The connection established in the womb is so strong, that twins who have lost their twins at, or before birth, have reported strong emotional distress. Research done on twin loss illustrate these twins to have strong sensations of loneliness and void throughout their whole lives.

The connection established after birth may also determine why twins are so close.

twin connection

When placed together in the same crib after birth, twins are observed touching, hugging, and sucking on each other. This practice, called co-bedding, has demonstrated improved heart rate, temperature, respiratory control, fewer apneic periods, lower oxygen requirements, and greater weight gain in infants.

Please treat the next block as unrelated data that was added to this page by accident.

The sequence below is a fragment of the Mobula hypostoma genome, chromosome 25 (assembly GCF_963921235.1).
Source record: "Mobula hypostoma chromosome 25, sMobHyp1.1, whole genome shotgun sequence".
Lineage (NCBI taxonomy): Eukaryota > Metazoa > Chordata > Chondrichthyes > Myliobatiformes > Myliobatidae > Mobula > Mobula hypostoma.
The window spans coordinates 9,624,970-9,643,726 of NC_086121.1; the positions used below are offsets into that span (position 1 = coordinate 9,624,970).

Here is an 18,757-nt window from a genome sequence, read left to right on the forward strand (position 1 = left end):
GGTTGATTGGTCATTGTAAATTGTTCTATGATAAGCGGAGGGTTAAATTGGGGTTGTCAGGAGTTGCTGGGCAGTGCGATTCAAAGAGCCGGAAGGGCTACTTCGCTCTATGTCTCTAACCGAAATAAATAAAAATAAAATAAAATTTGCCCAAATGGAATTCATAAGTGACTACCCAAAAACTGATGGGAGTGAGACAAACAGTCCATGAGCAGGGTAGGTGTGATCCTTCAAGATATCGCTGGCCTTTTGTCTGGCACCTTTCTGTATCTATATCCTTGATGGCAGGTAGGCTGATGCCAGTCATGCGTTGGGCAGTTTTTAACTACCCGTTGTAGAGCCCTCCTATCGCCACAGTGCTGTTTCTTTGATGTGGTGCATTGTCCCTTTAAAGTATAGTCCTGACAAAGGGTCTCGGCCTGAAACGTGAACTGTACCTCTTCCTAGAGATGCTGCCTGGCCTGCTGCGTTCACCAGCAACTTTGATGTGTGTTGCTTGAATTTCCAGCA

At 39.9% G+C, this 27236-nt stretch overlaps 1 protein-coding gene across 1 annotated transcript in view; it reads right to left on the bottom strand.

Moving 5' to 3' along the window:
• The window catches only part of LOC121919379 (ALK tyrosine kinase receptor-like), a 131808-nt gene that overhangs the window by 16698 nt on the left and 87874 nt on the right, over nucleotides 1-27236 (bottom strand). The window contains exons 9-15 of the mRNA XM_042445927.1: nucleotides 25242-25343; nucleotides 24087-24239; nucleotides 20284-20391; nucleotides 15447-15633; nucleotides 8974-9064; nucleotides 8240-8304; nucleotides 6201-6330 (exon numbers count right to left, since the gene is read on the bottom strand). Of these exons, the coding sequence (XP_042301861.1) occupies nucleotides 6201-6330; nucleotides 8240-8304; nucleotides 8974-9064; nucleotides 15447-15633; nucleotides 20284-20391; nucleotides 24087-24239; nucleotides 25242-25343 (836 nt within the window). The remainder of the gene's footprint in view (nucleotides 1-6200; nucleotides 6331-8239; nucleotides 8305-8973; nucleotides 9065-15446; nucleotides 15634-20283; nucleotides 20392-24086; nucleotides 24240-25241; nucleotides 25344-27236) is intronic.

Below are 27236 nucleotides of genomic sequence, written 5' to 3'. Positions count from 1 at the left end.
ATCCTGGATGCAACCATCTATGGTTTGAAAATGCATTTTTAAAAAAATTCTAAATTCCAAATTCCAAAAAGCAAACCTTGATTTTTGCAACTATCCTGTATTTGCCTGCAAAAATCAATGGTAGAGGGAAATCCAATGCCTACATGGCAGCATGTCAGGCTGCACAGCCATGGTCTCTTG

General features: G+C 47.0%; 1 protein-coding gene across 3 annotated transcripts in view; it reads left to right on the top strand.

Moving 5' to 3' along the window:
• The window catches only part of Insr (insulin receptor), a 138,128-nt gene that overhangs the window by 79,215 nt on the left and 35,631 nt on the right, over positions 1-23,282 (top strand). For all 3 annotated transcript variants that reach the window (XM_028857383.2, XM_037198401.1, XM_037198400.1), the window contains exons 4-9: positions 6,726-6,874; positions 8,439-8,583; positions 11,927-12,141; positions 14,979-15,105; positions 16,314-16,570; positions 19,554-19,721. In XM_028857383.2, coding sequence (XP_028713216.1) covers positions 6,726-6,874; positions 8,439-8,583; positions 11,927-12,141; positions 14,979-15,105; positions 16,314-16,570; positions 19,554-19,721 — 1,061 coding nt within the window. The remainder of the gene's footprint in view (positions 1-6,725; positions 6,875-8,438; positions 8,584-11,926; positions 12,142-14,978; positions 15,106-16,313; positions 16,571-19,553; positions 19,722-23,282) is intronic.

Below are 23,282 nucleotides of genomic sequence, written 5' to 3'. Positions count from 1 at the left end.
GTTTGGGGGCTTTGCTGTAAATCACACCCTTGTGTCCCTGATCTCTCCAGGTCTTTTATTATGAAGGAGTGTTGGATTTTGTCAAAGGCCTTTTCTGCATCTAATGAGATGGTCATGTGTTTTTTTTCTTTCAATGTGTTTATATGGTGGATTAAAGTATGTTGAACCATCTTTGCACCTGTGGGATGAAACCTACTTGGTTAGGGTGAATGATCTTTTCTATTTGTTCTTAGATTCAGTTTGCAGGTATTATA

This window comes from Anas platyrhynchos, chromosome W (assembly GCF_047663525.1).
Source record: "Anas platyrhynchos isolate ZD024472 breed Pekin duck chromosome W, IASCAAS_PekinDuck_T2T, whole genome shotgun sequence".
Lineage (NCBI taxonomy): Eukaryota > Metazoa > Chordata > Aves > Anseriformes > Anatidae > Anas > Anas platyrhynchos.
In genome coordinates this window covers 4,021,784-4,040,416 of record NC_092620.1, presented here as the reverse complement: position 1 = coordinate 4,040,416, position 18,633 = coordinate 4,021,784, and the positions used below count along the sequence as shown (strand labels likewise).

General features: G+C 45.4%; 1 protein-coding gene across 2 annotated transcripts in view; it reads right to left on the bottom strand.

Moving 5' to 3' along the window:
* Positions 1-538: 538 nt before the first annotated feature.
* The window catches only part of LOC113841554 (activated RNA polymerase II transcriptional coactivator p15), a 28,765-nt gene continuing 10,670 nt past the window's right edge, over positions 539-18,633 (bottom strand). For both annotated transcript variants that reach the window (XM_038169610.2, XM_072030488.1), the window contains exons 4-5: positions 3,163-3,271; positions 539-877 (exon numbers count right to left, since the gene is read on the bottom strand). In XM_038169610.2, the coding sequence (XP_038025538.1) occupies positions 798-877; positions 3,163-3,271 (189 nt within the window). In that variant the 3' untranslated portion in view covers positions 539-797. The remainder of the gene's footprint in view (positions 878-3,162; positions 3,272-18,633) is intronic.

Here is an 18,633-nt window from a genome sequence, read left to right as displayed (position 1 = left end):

In fact, this can be easily portrayed with the well-known case called “The Rescuing Hug”. One of the twins, who was in a critical condition, was saved after being placed in the same incubator with her twin.

But research also indicates a very strong connection with another special someone. Let’s look at what John Bowlby has to say about the attachment theory.

Attachment theory

Right after birth, an attachment becomes established between the infant and a particular individual. According to John Bowlby’s Attachment Theory, this attachment is based on the infant’s need for safety and security. As so, this attachment is formed by the primary caregiver, typically the mother, who provides food and comfort. Direct and empirical observation of twins during their first 3 years of life has shown their strong preference over their maternal figure.